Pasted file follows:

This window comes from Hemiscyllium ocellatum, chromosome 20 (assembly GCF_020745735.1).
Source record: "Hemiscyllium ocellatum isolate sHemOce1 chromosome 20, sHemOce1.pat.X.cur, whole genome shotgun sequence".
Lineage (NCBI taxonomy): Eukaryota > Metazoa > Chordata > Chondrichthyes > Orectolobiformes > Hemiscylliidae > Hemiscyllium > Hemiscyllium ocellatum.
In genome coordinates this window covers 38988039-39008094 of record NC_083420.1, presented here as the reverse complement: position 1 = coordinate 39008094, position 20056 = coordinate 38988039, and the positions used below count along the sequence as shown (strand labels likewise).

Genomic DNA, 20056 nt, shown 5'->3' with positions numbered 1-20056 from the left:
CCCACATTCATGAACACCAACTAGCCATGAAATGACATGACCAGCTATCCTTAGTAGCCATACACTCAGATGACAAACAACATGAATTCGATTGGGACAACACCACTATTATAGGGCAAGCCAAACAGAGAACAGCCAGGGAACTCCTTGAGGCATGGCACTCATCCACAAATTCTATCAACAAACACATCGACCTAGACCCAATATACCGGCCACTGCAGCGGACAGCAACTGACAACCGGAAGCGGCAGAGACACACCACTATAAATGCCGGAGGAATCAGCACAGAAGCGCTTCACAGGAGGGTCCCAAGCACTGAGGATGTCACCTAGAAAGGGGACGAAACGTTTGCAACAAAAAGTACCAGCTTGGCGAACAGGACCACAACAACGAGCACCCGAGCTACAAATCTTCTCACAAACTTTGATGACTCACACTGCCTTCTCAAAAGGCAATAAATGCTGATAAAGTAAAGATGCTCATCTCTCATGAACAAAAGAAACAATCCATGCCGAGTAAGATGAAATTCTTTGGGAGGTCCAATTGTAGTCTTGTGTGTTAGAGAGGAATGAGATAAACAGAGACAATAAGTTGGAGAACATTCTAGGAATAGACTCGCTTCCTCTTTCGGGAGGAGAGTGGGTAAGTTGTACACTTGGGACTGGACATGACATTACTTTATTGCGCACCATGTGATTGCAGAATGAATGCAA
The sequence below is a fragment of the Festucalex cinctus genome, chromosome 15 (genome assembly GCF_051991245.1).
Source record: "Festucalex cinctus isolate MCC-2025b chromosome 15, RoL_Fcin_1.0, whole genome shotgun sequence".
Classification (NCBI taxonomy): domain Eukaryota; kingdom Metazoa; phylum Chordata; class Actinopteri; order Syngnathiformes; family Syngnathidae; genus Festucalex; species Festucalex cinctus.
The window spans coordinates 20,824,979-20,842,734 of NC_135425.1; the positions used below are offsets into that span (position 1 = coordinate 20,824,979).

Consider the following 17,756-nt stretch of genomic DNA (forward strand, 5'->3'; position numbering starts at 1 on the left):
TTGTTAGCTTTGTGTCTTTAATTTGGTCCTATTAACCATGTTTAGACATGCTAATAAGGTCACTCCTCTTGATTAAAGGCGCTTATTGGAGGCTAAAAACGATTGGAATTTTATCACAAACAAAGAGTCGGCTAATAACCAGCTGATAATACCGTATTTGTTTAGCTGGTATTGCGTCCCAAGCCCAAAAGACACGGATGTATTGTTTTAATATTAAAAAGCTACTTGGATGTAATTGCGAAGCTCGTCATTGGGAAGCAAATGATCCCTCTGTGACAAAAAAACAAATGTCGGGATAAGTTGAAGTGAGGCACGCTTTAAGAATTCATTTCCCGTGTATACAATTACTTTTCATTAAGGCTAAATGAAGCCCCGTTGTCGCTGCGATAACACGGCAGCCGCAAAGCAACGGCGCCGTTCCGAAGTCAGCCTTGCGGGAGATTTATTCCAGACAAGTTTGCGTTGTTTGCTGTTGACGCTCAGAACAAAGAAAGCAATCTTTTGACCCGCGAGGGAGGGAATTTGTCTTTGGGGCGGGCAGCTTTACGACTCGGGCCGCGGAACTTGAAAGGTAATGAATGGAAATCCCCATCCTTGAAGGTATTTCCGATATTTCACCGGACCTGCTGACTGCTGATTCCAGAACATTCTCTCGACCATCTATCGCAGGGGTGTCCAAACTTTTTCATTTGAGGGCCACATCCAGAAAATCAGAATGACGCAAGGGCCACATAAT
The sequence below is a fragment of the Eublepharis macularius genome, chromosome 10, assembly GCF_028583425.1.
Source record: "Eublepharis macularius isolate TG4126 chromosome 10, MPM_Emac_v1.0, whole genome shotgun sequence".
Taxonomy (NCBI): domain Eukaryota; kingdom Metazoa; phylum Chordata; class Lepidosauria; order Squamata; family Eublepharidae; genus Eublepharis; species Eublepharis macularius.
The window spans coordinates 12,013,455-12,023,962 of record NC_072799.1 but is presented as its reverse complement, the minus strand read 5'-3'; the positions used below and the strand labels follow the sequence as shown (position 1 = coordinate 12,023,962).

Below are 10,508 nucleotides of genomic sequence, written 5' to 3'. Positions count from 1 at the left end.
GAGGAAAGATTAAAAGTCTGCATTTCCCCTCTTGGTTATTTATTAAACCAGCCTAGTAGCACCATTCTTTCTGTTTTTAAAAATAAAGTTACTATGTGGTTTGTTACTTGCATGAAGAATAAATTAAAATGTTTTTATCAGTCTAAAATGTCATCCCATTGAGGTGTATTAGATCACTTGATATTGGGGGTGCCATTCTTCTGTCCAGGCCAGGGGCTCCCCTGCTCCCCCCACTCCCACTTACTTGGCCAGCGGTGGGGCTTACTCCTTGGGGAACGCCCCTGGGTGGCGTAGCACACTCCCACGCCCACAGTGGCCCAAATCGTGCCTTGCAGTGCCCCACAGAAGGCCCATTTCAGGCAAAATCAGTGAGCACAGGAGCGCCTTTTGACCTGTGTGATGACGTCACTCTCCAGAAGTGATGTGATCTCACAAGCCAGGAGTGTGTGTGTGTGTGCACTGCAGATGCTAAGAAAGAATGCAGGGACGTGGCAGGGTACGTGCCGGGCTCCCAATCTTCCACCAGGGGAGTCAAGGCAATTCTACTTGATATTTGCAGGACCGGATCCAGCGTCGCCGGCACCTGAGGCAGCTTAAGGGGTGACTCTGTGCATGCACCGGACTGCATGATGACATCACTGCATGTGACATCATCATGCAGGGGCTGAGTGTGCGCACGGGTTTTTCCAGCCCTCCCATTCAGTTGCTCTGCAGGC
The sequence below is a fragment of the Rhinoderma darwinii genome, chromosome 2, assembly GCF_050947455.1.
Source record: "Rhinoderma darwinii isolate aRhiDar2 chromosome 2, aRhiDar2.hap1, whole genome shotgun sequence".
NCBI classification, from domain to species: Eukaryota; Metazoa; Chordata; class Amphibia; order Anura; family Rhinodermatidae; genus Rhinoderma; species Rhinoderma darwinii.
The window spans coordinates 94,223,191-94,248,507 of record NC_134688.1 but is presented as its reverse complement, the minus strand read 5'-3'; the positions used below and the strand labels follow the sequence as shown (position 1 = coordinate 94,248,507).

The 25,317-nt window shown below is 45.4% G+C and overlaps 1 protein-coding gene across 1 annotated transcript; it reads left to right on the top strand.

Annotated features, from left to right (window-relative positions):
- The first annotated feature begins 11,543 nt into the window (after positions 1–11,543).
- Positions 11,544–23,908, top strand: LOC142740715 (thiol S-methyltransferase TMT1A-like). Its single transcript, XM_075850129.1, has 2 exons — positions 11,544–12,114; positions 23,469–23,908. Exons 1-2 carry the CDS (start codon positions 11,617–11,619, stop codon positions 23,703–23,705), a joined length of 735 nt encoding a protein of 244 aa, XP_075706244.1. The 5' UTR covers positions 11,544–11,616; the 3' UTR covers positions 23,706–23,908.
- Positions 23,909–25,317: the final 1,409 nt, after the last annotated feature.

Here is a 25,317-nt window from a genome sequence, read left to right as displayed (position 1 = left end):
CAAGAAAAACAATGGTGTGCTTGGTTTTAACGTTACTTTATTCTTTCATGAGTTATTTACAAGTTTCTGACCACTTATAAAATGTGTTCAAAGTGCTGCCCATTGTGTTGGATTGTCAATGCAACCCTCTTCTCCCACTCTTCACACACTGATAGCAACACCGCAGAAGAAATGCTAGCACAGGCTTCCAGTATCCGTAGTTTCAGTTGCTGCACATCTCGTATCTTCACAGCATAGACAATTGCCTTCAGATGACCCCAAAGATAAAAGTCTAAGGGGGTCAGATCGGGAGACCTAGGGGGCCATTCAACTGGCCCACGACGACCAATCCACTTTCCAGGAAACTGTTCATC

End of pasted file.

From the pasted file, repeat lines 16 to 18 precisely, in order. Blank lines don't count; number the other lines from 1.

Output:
The window spans coordinates 12,013,455-12,023,962 of record NC_072799.1 but is presented as its reverse complement, the minus strand read 5'-3'; the positions used below and the strand labels follow the sequence as shown (position 1 = coordinate 12,023,962).

Below are 10,508 nucleotides of genomic sequence, written 5' to 3'. Positions count from 1 at the left end.
GAGGAAAGATTAAAAGTCTGCATTTCCCCTCTTGGTTATTTATTAAACCAGCCTAGTAGCACCATTCTTTCTGTTTTTAAAAATAAAGTTACTATGTGGTTTGTTACTTGCATGAAGAATAAATTAAAATGTTTTTATCAGTCTAAAATGTCATCCCATTGAGGTGTATTAGATCACTTGATATTGGGGGTGCCATTCTTCTGTCCAGGCCAGGGGCTCCCCTGCTCCCCCCACTCCCACTTACTTGGCCAGCGGTGGGGCTTACTCCTTGGGGAACGCCCCTGGGTGGCGTAGCACACTCCCACGCCCACAGTGGCCCAAATCGTGCCTTGCAGTGCCCCACAGAAGGCCCATTTCAGGCAAAATCAGTGAGCACAGGAGCGCCTTTTGACCTGTGTGATGACGTCACTCTCCAGAAGTGATGTGATCTCACAAGCCAGGAGTGTGTGTGTGTGTGCACTGCAGATGCTAAGAAAGAATGCAGGGACGTGGCAGGGTACGTGCCGGGCTCCCAATCTTCCACCAGGGGAGTCAAGGCAATTCTACTTGATATTTGCAGGACCGGATCCAGCGTCGCCGGCACCTGAGGCAGCTTAAGGGGTGACTCTGTGCATGCACCGGACTGCATGATGACATCACTGCATGTGACATCATCATGCAGGGGCTGAGTGTGCGCACGGGTTTTTCCAGCCCTCCCATTCAGTTGCTCTGCAGGC